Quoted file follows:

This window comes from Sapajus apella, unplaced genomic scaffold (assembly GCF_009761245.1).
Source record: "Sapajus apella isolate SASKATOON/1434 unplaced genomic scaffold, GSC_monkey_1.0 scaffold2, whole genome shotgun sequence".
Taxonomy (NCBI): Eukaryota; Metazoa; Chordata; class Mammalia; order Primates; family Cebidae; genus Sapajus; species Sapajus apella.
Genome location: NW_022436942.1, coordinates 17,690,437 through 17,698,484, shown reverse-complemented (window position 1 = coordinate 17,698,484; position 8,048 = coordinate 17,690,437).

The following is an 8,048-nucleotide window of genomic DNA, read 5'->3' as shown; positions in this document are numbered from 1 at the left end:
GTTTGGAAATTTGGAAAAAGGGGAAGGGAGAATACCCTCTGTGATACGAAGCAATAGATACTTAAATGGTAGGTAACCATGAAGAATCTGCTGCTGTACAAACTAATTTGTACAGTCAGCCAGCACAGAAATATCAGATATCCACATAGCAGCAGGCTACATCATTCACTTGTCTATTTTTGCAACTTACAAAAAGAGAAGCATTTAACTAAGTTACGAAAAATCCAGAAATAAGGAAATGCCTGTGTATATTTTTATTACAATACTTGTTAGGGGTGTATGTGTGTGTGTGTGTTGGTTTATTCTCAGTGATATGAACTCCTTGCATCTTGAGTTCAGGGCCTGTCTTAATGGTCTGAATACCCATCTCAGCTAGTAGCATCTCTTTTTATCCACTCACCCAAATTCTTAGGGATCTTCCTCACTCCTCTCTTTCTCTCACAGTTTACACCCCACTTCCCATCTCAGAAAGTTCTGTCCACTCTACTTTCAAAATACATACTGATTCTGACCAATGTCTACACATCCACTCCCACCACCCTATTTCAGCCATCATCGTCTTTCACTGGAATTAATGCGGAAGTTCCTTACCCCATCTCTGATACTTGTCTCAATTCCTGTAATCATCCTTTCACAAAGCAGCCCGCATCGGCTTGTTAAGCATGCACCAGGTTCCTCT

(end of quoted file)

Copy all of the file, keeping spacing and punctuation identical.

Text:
This window comes from Sapajus apella, unplaced genomic scaffold (assembly GCF_009761245.1).
Source record: "Sapajus apella isolate SASKATOON/1434 unplaced genomic scaffold, GSC_monkey_1.0 scaffold2, whole genome shotgun sequence".
Taxonomy (NCBI): Eukaryota; Metazoa; Chordata; class Mammalia; order Primates; family Cebidae; genus Sapajus; species Sapajus apella.
Genome location: NW_022436942.1, coordinates 17,690,437 through 17,698,484, shown reverse-complemented (window position 1 = coordinate 17,698,484; position 8,048 = coordinate 17,690,437).

The following is an 8,048-nucleotide window of genomic DNA, read 5'->3' as shown; positions in this document are numbered from 1 at the left end:
GTTTGGAAATTTGGAAAAAGGGGAAGGGAGAATACCCTCTGTGATACGAAGCAATAGATACTTAAATGGTAGGTAACCATGAAGAATCTGCTGCTGTACAAACTAATTTGTACAGTCAGCCAGCACAGAAATATCAGATATCCACATAGCAGCAGGCTACATCATTCACTTGTCTATTTTTGCAACTTACAAAAAGAGAAGCATTTAACTAAGTTACGAAAAATCCAGAAATAAGGAAATGCCTGTGTATATTTTTATTACAATACTTGTTAGGGGTGTATGTGTGTGTGTGTGTTGGTTTATTCTCAGTGATATGAACTCCTTGCATCTTGAGTTCAGGGCCTGTCTTAATGGTCTGAATACCCATCTCAGCTAGTAGCATCTCTTTTTATCCACTCACCCAAATTCTTAGGGATCTTCCTCACTCCTCTCTTTCTCTCACAGTTTACACCCCACTTCCCATCTCAGAAAGTTCTGTCCACTCTACTTTCAAAATACATACTGATTCTGACCAATGTCTACACATCCACTCCCACCACCCTATTTCAGCCATCATCGTCTTTCACTGGAATTAATGCGGAAGTTCCTTACCCCATCTCTGATACTTGTCTCAATTCCTGTAATCATCCTTTCACAAAGCAGCCCGCATCGGCTTGTTAAGCATGCACCAGGTTCCTCT